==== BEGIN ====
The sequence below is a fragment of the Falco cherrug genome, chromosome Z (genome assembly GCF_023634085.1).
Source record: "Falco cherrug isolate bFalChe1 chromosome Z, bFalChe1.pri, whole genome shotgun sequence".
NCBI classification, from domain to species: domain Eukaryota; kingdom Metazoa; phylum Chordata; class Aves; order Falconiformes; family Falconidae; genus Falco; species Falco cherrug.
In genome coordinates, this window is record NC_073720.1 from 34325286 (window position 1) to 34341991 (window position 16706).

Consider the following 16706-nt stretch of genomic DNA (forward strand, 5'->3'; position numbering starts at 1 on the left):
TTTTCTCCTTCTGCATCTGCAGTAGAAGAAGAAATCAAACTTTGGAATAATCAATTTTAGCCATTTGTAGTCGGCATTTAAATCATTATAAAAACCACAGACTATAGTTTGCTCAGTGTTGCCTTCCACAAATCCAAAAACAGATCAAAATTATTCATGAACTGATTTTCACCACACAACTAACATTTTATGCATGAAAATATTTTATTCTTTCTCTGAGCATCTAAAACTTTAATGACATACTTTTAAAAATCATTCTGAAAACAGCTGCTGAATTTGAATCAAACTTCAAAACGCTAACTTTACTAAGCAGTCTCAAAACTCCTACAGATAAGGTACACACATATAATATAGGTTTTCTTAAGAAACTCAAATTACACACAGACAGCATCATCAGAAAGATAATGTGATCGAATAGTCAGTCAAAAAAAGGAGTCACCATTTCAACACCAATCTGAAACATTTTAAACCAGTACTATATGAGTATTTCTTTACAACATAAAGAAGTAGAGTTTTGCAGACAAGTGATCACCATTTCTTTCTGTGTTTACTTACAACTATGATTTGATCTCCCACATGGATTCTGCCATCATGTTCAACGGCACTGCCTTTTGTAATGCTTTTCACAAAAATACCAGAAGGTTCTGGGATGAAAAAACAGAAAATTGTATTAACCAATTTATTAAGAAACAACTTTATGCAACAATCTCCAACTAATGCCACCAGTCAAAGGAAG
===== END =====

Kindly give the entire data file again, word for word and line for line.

The sequence below is a fragment of the Falco cherrug genome, chromosome Z (genome assembly GCF_023634085.1).
Source record: "Falco cherrug isolate bFalChe1 chromosome Z, bFalChe1.pri, whole genome shotgun sequence".
NCBI classification, from domain to species: domain Eukaryota; kingdom Metazoa; phylum Chordata; class Aves; order Falconiformes; family Falconidae; genus Falco; species Falco cherrug.
In genome coordinates, this window is record NC_073720.1 from 34325286 (window position 1) to 34341991 (window position 16706).

Consider the following 16706-nt stretch of genomic DNA (forward strand, 5'->3'; position numbering starts at 1 on the left):
TTTTCTCCTTCTGCATCTGCAGTAGAAGAAGAAATCAAACTTTGGAATAATCAATTTTAGCCATTTGTAGTCGGCATTTAAATCATTATAAAAACCACAGACTATAGTTTGCTCAGTGTTGCCTTCCACAAATCCAAAAACAGATCAAAATTATTCATGAACTGATTTTCACCACACAACTAACATTTTATGCATGAAAATATTTTATTCTTTCTCTGAGCATCTAAAACTTTAATGACATACTTTTAAAAATCATTCTGAAAACAGCTGCTGAATTTGAATCAAACTTCAAAACGCTAACTTTACTAAGCAGTCTCAAAACTCCTACAGATAAGGTACACACATATAATATAGGTTTTCTTAAGAAACTCAAATTACACACAGACAGCATCATCAGAAAGATAATGTGATCGAATAGTCAGTCAAAAAAAGGAGTCACCATTTCAACACCAATCTGAAACATTTTAAACCAGTACTATATGAGTATTTCTTTACAACATAAAGAAGTAGAGTTTTGCAGACAAGTGATCACCATTTCTTTCTGTGTTTACTTACAACTATGATTTGATCTCCCACATGGATTCTGCCATCATGTTCAACGGCACTGCCTTTTGTAATGCTTTTCACAAAAATACCAGAAGGTTCTGGGATGAAAAAACAGAAAATTGTATTAACCAATTTATTAAGAAACAACTTTATGCAACAATCTCCAACTAATGCCACCAGTCAAAGGAAG